Bedau, Hugo Adam
September 1983
Journal of Criminal Law & Criminology;Fall1983, Vol. 74 Issue 3, p1033
Academic Journal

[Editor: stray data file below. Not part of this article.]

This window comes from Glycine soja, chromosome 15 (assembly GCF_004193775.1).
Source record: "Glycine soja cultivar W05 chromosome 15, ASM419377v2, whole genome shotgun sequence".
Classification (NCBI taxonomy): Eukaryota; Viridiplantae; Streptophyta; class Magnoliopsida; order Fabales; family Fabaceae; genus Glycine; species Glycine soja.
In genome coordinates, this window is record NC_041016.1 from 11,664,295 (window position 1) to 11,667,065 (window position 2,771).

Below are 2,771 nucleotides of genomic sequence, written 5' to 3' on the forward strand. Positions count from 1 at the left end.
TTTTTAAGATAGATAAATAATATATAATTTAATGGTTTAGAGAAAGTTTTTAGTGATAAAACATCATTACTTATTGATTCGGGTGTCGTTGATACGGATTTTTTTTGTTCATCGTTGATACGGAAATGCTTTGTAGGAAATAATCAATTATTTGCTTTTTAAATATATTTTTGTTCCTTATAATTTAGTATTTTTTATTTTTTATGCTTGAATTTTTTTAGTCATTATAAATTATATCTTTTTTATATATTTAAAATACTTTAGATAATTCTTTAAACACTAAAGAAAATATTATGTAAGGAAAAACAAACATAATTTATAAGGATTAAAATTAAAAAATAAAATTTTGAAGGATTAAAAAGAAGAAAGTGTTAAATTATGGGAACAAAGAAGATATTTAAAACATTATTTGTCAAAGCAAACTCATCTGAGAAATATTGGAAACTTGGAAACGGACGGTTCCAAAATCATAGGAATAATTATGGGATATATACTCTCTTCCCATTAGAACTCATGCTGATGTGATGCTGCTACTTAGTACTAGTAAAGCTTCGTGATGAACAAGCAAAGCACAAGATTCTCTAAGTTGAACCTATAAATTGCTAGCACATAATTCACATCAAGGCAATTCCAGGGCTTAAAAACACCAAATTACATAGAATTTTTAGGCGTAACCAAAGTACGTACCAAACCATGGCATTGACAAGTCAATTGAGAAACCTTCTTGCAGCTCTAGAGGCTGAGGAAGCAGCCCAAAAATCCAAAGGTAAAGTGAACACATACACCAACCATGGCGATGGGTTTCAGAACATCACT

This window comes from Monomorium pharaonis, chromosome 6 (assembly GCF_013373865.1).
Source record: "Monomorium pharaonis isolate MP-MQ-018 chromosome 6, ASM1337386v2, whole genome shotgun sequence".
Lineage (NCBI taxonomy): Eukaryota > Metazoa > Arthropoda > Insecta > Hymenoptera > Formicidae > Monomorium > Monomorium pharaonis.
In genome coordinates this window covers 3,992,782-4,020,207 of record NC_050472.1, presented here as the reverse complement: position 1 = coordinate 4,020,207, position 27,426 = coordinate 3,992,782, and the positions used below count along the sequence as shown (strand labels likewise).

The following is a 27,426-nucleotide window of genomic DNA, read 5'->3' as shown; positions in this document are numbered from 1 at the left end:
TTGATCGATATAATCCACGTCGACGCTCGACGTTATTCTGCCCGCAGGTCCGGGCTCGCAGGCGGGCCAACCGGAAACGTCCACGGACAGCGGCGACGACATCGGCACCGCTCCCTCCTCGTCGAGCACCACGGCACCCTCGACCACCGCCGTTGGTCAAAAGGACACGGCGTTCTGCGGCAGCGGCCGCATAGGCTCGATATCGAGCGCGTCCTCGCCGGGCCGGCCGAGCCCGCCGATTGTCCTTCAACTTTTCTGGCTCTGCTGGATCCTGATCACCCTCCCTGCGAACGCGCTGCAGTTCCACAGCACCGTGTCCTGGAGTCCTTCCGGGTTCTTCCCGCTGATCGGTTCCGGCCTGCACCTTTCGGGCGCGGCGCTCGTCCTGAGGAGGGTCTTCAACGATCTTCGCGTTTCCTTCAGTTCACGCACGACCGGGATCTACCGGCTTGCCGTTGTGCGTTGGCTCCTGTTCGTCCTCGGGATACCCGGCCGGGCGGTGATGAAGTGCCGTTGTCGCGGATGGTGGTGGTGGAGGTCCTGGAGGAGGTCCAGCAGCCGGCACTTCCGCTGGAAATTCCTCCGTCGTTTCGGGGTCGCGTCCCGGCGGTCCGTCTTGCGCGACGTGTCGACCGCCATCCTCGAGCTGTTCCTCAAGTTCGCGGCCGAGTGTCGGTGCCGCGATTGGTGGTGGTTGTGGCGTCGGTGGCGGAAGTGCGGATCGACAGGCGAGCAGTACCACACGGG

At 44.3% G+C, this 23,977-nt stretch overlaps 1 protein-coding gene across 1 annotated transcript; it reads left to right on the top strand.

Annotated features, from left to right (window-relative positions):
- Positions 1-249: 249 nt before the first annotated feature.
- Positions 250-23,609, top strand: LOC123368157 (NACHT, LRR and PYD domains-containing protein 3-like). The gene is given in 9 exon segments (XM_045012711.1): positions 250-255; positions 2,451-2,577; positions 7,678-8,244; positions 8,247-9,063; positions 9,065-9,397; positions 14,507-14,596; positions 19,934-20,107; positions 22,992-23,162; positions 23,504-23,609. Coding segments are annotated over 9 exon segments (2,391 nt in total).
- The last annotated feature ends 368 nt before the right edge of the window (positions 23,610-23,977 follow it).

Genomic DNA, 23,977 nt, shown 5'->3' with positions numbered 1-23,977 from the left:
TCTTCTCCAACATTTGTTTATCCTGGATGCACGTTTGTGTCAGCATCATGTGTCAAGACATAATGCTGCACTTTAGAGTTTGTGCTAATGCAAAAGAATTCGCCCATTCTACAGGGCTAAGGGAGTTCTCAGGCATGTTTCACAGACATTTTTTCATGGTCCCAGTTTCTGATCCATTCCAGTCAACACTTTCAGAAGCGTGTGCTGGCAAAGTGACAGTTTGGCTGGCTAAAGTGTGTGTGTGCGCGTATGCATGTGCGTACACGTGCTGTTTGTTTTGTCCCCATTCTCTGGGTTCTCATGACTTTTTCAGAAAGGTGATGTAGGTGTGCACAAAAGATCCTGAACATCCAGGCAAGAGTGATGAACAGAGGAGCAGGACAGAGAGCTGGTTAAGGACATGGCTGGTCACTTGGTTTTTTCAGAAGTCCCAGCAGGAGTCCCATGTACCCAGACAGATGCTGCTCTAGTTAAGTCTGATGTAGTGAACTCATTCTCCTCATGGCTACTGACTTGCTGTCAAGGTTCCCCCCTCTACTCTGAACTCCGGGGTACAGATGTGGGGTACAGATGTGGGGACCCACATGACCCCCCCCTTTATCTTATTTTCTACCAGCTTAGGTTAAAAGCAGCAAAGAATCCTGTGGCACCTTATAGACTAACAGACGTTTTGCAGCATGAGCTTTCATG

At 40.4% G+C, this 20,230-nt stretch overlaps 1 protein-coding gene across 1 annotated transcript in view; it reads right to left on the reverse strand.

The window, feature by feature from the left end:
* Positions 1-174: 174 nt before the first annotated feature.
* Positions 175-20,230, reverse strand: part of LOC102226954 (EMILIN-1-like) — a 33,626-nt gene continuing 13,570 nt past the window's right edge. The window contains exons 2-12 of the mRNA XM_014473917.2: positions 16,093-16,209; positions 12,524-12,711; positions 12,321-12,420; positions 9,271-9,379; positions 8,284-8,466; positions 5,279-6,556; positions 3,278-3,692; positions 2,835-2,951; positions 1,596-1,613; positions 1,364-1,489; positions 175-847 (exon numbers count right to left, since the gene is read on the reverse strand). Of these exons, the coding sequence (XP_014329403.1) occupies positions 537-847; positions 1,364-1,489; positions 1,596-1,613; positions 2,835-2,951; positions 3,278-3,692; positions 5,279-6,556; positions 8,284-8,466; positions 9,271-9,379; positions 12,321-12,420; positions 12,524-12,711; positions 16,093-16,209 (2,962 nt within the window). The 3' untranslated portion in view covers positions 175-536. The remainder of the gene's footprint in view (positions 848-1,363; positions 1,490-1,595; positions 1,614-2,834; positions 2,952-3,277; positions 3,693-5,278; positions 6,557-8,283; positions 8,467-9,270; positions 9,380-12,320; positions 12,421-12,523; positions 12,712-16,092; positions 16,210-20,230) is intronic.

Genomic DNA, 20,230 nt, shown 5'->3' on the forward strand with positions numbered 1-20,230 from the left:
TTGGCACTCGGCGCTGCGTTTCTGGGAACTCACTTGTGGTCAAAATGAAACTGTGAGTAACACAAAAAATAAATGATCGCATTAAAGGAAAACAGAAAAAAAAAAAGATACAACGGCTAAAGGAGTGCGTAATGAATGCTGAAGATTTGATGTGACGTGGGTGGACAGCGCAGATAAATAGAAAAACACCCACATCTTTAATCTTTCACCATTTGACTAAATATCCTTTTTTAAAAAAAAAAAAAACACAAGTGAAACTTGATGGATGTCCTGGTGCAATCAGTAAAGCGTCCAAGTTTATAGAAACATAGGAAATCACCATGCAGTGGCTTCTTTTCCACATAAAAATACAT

This article discusses the application of the general utilitarian principles of punishment to a critique of the death penalty by Jeremy Bentham. In 1775, at the age of twenty-seven, he provided an extensive discussion of capital punishment in two chapters of Book II of his Rationale of Punishment. The first part is devoted largely to explaining the distinction between 'simple' and 'afflictive' death penalties, and to a severe criticism of the latter. The second and more important part is about two-thirds of the whole where argues his case against the death penalty on utilitarian grounds. Bentham's second, and distinctly less instructive, discussion of the same subject, was written in the last year or so of his life. Entitled On Death Punishment and styled as an essay by Jeremy Bentham to His Fellow Citizens of France, it was published in mid-1831. The style, is distinctly inferior, marked with frequent use of the somewhat telegraphic and elliptical nonsentences in which Bentham increasingly wrote toward the end of his life. According to Bentham, a punishment, like any other legal practice, must be morally justified in terms of its conduciveness to the appropriate end. That end can be variously stated, and Bentham's own account of it varies depending on whether he has a proximate or the ultimate end in mind.


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